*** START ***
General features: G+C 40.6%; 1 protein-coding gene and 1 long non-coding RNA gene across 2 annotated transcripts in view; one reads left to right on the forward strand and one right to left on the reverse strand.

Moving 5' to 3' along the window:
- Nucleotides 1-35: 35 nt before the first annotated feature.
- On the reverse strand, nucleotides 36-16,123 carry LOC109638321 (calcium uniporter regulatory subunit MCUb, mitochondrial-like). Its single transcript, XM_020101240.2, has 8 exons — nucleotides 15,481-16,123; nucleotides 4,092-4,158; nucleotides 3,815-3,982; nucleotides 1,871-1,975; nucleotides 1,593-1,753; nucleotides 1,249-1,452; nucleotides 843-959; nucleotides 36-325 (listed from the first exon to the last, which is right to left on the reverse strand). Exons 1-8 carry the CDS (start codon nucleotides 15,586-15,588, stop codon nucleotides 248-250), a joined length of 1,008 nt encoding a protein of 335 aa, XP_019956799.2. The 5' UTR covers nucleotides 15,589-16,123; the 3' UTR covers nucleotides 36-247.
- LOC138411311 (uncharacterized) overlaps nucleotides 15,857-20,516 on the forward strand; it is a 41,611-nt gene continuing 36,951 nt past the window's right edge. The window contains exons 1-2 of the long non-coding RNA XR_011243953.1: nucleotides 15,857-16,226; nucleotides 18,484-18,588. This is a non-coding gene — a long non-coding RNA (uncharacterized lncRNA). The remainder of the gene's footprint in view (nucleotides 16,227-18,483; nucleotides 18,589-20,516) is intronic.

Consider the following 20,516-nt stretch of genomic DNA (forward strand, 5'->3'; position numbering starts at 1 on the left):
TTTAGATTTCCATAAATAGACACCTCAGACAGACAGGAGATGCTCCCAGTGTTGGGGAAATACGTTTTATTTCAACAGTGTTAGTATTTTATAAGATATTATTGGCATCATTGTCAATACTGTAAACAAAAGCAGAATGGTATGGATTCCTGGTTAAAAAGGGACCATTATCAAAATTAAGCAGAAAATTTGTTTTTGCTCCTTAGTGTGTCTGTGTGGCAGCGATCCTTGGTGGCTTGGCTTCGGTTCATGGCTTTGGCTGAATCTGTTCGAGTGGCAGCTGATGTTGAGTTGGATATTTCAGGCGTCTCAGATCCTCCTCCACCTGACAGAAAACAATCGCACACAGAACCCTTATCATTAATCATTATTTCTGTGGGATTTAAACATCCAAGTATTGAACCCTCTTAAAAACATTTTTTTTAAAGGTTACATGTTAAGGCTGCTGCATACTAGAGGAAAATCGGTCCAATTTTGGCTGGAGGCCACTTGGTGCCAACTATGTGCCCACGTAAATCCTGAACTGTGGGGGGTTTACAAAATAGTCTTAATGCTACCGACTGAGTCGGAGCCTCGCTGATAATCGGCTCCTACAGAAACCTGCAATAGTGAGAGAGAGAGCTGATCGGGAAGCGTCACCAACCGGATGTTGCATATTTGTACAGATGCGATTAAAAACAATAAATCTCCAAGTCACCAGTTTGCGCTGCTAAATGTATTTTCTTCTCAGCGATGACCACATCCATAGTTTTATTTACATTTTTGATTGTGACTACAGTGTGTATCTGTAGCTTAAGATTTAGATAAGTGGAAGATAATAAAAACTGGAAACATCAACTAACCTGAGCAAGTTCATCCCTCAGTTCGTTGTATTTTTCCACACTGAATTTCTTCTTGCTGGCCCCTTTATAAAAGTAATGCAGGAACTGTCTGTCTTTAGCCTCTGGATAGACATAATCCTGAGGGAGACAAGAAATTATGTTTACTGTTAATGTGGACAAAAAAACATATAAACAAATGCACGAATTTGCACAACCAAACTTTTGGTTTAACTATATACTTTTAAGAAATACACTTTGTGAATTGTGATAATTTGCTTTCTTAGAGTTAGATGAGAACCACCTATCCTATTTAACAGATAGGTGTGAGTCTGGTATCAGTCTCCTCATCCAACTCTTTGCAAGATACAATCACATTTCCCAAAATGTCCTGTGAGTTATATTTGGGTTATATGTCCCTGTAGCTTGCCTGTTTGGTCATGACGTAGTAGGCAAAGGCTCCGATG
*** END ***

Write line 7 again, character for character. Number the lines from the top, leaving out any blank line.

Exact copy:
TTTAGATTTCCATAAATAGACACCTCAGACAGACAGGAGATGCTCCCAGTGTTGGGGAAATACGTTTTATTTCAACAGTGTTAGTATTTTATAAGATATTATTGGCATCATTGTCAATACTGTAAACAAAAGCAGAATGGTATGGATTCCTGGTTAAAAAGGGACCATTATCAAAATTAAGCAGAAAATTTGTTTTTGCTCCTTAGTGTGTCTGTGTGGCAGCGATCCTTGGTGGCTTGGCTTCGGTTCATGGCTTTGGCTGAATCTGTTCGAGTGGCAGCTGATGTTGAGTTGGATATTTCAGGCGTCTCAGATCCTCCTCCACCTGACAGAAAACAATCGCACACAGAACCCTTATCATTAATCATTATTTCTGTGGGATTTAAACATCCAAGTATTGAACCCTCTTAAAAACATTTTTTTTAAAGGTTACATGTTAAGGCTGCTGCATACTAGAGGAAAATCGGTCCAATTTTGGCTGGAGGCCACTTGGTGCCAACTATGTGCCCACGTAAATCCTGAACTGTGGGGGGTTTACAAAATAGTCTTAATGCTACCGACTGAGTCGGAGCCTCGCTGATAATCGGCTCCTACAGAAACCTGCAATAGTGAGAGAGAGAGCTGATCGGGAAGCGTCACCAACCGGATGTTGCATATTTGTACAGATGCGATTAAAAACAATAAATCTCCAAGTCACCAGTTTGCGCTGCTAAATGTATTTTCTTCTCAGCGATGACCACATCCATAGTTTTATTTACATTTTTGATTGTGACTACAGTGTGTATCTGTAGCTTAAGATTTAGATAAGTGGAAGATAATAAAAACTGGAAACATCAACTAACCTGAGCAAGTTCATCCCTCAGTTCGTTGTATTTTTCCACACTGAATTTCTTCTTGCTGGCCCCTTTATAAAAGTAATGCAGGAACTGTCTGTCTTTAGCCTCTGGATAGACATAATCCTGAGGGAGACAAGAAATTATGTTTACTGTTAATGTGGACAAAAAAACATATAAACAAATGCACGAATTTGCACAACCAAACTTTTGGTTTAACTATATACTTTTAAGAAATACACTTTGTGAATTGTGATAATTTGCTTTCTTAGAGTTAGATGAGAACCACCTATCCTATTTAACAGATAGGTGTGAGTCTGGTATCAGTCTCCTCATCCAACTCTTTGCAAGATACAATCACATTTCCCAAAATGTCCTGTGAGTTATATTTGGGTTATATGTCCCTGTAGCTTGCCTGTTTGGTCATGACGTAGTAGGCAAAGGCTCCGATG